Dermavant Sciences, a biopharmaceutical company based in Long Beach, Calif. was working on an oral treatment for primary multifocal hyperhidrosis that was a combination of the medications oxybutynin and pilocarpine. The product candidate, called DMVT-504 (previously known as THVD-102) had finished Phase 1 trials. (Phase 1 trials are the first trials done with people to test a potential new treatment and to help determine its safety. Phase 1 trials also aim to find the most effective dose of a new drug, balanced with the fewest side effects.)
The oral medicine oxybutynin can already be prescribed to treat hyperhidrosis, but it is not FDA-approved for this indication (rather, it’s used “off label”). Oxybutynin, alone, can have side effects like dry mouth that limit its long-term practicality.
DMVT-504 combined oxybutynin with a delayed-release version of another oral med called pilocarpine. Pilocarpine was added to combat oxybutynin’s possible side effects. In other areas of medicine, pilocarpine is used to help manage dry mouth among cancer patients undergoing radiation therapy, dry mouth related to Sjögren’s syndrome, and increased eye pressure in glaucoma patients. It’s also sometimes used to help with severely dry eyes in people with Sjögren’s.
In a study of DMVT-504 as a treatment for primary focal hyperhidrosis on different/multiple body areas, DMVT-504 was shown to significantly decrease sweating without the dry mouth side-effects that occurred when oxybutynin was taken alone.
Unfortunately, in the summer of 2022, Dermavant discontinued development of DMVT-504 for hyperhidrosis. The company has not indicated its rationale.
A Different Oral Medicine Being Studied for Palmar Hyperhidrosis
Atacama Therapeutics (Wellesley, MA) has a clinical trial for palmar Hh listed here. The trial is looking at two different oral doses of AT-5214 (an anticholinergic called dexmecamylamine HCl) versus placebo in patients with severe primary palmar hyperhidrosis (sweaty palms). Dexmecamylamine HCl is a single isomer of mecamylamine that inhibits α3β4 nicotinic receptors and is a nicotine acetylcholine antagonist. No results of this study have been released yet.
Brella™ SweatControl™ Patch Received FDA Cleared in April 2023
In April of 2023 Candesant Biomedical of San Francisco, Calif. Received FDA-clearance for its device (the Brella™ SweatControl™ Patch) that uses “targeted alkali thermolysis” (TAT) to help treat underarm excessive sweating (axillary hyperhidrosis). TAT is based on the principle that heat is generated when sodium meets water. The result is that when the Brella™ sodium patch is applied to the underarm, there’s an interaction between the water in sweat and the sodium in the patch that generates a targeted amount of heat, causing microthermal injury to the sweat glands that inactivates those glands for a period of time. The process is non-invasive and does not involve needles. The patch, one per underarm, is applied in a medical office for three minutes and delivers a dose of heat precisely to the sweat glands.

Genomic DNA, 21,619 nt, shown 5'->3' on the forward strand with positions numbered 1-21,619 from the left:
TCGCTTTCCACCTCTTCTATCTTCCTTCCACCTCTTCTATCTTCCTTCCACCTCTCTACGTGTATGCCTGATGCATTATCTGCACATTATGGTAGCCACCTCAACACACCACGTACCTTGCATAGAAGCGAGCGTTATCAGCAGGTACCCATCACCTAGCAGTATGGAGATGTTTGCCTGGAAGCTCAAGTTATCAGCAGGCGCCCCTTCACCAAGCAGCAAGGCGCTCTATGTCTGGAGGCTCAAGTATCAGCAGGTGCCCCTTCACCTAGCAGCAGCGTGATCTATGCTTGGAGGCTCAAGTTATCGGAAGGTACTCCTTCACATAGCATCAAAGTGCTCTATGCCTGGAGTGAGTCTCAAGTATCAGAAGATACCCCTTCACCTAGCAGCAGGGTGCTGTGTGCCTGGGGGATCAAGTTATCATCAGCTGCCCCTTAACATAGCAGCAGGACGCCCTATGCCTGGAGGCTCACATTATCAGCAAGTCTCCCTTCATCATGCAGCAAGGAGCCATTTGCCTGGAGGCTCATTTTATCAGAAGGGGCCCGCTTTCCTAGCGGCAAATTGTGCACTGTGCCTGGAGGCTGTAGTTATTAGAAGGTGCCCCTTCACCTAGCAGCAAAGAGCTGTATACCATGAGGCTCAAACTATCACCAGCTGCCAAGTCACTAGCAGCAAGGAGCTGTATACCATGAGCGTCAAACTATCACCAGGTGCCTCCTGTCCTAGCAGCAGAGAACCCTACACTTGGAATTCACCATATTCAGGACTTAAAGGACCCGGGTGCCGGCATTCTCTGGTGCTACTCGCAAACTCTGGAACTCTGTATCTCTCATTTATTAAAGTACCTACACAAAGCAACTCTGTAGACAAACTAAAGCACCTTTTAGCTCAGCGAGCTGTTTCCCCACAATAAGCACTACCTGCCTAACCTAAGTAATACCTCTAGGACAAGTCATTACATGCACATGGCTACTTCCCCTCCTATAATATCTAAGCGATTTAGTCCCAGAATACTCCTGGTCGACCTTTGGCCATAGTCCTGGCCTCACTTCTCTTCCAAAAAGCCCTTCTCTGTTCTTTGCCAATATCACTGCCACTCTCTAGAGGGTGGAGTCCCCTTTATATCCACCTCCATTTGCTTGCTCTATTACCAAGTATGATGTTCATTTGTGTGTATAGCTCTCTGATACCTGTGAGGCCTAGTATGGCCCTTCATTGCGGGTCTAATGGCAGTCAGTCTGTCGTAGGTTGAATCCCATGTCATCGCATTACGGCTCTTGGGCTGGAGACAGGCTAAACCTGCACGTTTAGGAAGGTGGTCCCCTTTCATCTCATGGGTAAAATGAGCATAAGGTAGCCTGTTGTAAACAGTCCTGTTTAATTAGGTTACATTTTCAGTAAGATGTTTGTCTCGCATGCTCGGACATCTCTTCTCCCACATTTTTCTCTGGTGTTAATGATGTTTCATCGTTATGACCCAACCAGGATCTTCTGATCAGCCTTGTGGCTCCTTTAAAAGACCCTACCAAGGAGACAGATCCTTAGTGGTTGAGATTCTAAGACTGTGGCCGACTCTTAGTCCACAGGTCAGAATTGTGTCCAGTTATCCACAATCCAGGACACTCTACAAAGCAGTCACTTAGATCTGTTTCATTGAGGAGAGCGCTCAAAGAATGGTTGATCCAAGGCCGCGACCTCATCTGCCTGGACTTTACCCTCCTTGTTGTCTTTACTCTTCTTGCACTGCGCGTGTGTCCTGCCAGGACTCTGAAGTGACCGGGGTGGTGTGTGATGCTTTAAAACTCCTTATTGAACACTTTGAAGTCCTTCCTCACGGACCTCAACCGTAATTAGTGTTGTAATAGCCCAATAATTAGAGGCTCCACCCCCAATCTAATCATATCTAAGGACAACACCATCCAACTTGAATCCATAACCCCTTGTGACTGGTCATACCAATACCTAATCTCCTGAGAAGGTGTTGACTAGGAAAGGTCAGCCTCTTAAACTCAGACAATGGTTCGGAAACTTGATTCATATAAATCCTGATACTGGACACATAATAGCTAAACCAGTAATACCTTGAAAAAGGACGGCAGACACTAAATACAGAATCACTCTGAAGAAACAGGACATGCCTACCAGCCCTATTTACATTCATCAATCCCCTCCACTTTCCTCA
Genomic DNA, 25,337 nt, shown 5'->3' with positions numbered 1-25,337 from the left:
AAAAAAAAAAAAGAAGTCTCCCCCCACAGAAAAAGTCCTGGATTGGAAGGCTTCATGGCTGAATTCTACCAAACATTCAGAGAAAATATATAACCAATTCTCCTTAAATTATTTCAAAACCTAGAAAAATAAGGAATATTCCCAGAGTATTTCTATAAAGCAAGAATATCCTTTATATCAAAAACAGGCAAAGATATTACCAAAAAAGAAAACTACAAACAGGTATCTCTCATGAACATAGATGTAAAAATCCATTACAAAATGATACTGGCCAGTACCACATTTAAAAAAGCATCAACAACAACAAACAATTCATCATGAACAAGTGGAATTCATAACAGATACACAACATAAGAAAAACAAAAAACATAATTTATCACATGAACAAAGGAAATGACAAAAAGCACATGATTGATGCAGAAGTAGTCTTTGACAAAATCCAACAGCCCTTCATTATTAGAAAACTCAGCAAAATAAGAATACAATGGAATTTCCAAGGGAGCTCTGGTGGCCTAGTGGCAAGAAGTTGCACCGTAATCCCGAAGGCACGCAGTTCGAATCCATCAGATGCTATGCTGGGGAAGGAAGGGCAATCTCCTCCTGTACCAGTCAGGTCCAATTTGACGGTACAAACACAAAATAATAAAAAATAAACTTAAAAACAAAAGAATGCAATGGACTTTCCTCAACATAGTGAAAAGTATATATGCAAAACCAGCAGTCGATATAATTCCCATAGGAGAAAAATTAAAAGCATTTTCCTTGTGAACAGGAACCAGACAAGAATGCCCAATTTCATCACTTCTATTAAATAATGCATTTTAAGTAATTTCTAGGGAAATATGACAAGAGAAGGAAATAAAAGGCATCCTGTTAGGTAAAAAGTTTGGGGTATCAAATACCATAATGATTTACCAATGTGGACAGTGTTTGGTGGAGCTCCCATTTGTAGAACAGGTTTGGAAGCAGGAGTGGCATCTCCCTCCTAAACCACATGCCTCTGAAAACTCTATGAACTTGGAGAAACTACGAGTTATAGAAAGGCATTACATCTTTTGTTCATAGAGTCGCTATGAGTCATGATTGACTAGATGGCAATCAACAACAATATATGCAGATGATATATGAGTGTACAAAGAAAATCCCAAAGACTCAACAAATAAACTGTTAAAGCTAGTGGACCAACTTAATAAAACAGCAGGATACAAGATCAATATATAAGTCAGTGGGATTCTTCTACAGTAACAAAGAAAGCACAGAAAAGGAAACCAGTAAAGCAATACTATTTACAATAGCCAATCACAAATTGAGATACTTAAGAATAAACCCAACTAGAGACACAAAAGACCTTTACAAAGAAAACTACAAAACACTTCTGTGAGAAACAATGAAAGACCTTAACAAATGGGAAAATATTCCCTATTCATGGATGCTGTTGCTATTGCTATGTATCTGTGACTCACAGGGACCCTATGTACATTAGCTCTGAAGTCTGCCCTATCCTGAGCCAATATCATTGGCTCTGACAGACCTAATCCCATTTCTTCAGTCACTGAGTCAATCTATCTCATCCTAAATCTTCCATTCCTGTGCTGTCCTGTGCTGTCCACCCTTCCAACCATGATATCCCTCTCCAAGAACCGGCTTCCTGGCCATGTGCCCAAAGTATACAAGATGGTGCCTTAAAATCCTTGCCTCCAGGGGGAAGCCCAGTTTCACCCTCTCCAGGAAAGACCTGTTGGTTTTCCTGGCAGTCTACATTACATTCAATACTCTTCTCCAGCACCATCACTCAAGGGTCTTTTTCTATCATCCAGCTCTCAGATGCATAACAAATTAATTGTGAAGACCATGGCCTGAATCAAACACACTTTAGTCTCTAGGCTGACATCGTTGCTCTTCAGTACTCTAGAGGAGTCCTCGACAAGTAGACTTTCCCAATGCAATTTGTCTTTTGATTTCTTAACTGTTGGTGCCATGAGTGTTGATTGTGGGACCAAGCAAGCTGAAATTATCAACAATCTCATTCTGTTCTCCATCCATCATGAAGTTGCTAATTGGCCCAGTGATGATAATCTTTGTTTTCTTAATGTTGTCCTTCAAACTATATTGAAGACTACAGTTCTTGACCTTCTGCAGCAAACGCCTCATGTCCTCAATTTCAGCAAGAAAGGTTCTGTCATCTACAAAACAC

In research, Candesant found that the patch “in-activated” sweat glands and reduced sweating for about 3-4 months. Sweat production decreased by more than 50% for most (60%) of treated patients. The most common side effect was temporary, mild redness or irritation. These side effects, said Candesant, were “well-tolerated.” Eighty percent of people in studies had no side effects at all.
Candesant’s pipeline also includes similar products in development for palmar (hand) hyperhidrosis, plantar (foot) and facial hyperhidrosis. For these other indications, the “preclinical” stage is complete and Candesant has reached the “feasibility” stage. We’re keeping our ears and eyes open for updates and will keep our subscribers updated.
How Well to Electrode Pads Work for Iontophoresis?
At Stanford University, a small study looked at the management of palmar hyperhidrosis with hydrogel electrode pads (rather than tap water baths) to deliver iontophoresis treatment in 13 patients. The study is complete but results have not yet been published. As you may know, electrode pads for iontophoresis treatment of the underarms (and other body locations) are already available. We’d be very interested in the results of this study as they would advance understanding of whether this type of iontophoresis is useful for the hands. We'd love the researchers to release their results soon!
Treating Excessive Sweating in Amputees for Better Prostheses Functionality
Medical scientists in France have been studying treatments for residual limb hyperhidrosis among amputees. The French research compared treatment with topical aluminum chloride (the ingredient in many prescription antiperspirants) versus botulinum toxin A injections for the treatment of lower limb excessive sweating, at the amputation site/stump in the amputee population. The study is complete but results are not yet published.
Treating hyperhidrosis among amputees is a topic that’s important for patient quality of life and for the ability of a person to be able to have a well-functioning prosthetic limb - so they can be mobile, work, recreate, socialize, and more. But it's often not talked about. For a deep dive on best practices in treating hyperhidrosis among amputees so that prosthetic limbs can fit and function optimally, please watch our blog, we will be writing about this in January 2024.
Healthcare providers who are interested in this area of critical work, please join us at our annual Master Class educational event where we will cover best practices in caring for excessive sweating of the residual limb in detail! The event is Dec. 7, 2023 in Washington DC.
A Different Botulinum Toxin Studied in Korea
In Korea, researchers at a company called Medy-Tox studied a different type of botulinum toxin type A known as Meditoxin/Neuronox as a treatment for underarm excessive sweating. The results were published in the journal Aesthetic Plastic Surgery and showed that treatment with Neuronox produced statistically significant improvement in underarm sweating symptoms with no serious adverse events.